Saturday, June 13, 2015

Everything I Really Needed To Know, I Learned Growing Up On A Farm

Recently Mr. Perky and I were having lunch at a little diner in our new area. I found this photo copy of a cropped newspaper article in a page protector and posted with a thumbtack on the dingy wall. I have tried to locate who the author was, to no avail and thought long and hard about sharing this heart touching piece of farm life wisdom. 

Everything I Really Needed To Know, I Learned Growing Up On A Farm
Author Unknown
Several years ago Robert Fulghum, a columnist for the Kansas City Times, wrote a story titled “Everything I Ever Really Needed To Know, I Learned in Kindergarten.” It was an instant hit with readers and led to a best selling book. Because imitation is the sincerest form of flattery, I thought I'd copy Fulghum's approach but twist it a little. So here goes:
Honesty. I learned it is better to point out that lame heifer to a buyer rather than wait for the buyer to find her in the herd-or worse, not find her.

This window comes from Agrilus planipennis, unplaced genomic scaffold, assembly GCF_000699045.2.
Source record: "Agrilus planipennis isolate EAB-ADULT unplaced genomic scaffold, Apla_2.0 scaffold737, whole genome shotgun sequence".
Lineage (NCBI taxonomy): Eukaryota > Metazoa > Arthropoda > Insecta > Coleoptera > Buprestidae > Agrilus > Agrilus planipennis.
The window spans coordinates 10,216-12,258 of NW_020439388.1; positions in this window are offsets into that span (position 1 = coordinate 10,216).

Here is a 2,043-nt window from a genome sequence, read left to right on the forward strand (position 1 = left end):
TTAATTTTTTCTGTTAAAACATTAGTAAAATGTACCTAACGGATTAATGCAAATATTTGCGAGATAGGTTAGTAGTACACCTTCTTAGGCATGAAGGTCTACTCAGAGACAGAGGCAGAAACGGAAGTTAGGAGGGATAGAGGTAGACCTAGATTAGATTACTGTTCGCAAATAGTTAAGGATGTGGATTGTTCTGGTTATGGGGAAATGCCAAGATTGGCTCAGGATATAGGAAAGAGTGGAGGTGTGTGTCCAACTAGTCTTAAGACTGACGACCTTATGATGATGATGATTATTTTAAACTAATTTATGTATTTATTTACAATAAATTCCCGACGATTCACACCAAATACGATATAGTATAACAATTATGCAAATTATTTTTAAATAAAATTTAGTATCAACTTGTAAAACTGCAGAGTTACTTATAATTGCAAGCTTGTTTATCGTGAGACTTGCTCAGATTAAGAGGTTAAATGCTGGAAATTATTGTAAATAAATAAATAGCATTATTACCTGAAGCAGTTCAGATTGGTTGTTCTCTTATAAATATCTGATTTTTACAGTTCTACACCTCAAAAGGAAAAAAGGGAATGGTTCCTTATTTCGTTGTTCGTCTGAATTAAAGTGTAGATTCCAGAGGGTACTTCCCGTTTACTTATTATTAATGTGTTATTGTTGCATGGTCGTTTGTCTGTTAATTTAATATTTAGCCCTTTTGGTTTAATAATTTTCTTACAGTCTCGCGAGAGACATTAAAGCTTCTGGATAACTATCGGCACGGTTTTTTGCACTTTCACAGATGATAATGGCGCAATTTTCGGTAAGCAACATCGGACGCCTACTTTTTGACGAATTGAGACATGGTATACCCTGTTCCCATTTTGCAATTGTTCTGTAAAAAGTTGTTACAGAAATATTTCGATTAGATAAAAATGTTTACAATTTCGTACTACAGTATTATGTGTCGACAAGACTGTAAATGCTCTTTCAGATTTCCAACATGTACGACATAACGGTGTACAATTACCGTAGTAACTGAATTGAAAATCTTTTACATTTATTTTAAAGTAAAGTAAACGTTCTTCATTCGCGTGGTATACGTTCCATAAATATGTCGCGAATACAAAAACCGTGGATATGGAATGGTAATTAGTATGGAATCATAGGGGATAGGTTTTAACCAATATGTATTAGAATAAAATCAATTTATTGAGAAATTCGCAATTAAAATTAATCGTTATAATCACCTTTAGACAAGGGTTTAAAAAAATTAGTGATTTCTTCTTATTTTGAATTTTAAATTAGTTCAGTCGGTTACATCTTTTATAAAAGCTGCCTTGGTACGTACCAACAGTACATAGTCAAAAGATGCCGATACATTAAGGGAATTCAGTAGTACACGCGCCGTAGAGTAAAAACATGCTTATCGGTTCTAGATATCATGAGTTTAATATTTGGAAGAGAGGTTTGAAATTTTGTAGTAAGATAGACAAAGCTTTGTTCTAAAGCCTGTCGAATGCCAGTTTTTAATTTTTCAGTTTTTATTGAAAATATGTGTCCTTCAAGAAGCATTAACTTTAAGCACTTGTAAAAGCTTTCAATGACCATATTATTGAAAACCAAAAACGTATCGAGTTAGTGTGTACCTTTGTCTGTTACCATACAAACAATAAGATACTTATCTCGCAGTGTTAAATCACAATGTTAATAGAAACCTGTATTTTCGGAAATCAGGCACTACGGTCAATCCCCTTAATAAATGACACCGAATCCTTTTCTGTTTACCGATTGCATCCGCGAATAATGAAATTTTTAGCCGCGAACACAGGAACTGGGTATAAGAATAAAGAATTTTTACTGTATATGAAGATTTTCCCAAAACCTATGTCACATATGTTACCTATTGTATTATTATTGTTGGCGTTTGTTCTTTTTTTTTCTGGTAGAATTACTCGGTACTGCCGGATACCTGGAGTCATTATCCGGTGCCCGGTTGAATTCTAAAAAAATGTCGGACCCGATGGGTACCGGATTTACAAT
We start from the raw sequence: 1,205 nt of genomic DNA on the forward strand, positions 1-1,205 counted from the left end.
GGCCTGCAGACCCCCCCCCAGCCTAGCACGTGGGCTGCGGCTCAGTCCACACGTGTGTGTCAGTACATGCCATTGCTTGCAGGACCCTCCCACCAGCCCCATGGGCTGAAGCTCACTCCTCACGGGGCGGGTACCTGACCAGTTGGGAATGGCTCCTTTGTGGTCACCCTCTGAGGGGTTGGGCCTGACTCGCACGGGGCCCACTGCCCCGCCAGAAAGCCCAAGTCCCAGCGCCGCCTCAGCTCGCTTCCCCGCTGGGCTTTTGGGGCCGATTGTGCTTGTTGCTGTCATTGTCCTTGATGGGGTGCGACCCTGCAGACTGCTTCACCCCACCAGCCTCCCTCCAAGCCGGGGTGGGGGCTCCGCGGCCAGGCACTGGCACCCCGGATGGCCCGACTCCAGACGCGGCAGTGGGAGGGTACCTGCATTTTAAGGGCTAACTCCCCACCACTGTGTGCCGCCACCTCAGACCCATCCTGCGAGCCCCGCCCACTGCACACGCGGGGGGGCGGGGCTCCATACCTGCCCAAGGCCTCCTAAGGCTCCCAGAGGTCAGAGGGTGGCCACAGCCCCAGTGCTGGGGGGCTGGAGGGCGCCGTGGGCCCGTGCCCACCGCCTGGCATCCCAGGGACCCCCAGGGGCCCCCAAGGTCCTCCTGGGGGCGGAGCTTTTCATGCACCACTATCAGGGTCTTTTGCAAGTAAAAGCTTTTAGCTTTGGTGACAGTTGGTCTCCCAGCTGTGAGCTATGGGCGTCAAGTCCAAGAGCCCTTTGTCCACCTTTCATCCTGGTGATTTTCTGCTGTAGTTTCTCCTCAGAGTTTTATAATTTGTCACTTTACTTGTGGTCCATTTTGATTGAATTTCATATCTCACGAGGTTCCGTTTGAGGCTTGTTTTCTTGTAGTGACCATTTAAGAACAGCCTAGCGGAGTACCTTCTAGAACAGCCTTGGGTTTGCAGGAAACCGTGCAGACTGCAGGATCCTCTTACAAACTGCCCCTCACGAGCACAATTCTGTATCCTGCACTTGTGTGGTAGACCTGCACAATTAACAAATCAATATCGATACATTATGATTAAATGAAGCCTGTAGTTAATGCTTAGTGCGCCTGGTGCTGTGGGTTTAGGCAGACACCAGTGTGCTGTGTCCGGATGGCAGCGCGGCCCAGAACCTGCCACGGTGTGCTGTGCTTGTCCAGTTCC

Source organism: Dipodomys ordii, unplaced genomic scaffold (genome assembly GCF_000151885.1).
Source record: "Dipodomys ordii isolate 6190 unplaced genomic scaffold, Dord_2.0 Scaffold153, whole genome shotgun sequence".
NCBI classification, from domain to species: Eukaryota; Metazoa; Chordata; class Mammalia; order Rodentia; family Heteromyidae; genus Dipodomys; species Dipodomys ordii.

Charity. I learned the importance of giving to those in their hour of need. It could be taking a casserole to someone's home after a funeral or combining the wheat field of a farmer who has been injured.
Life and death. I've seen calves, lambs, pigs, puppies and kittens born. But I also witnessed death and the harshness of nature before I was three years old.
Compassion. I've seen my dad get off his tractor to move a bird's nest out of the was so he could cultivate a field.
Faith. I've watched the planting of tiny seed and had the assurance that they would sprout and make a good crop. I've watched a newborn calf struggle to its feet and understood that this fragile animal wold grow into a productive cow.
Work ethic. I remember looking out at a field full of hay bales and wondering if we would ever get them loaded and hauled to the barn. I came to realize that if you word steadily and stick to it those bales will slowly disappear from the field.
Patience. I know everything happens according to nature's schedule. We can't speed it up or slow it down; we can only work within its constraints.

Yes, just about everything I know worth knowing I learned and continue to to learn from farm families and farm life. I bet a lot of you feel that way too.

Here is the picture of the article I took. Maybe this will reach enough people and I will able to credit the author.

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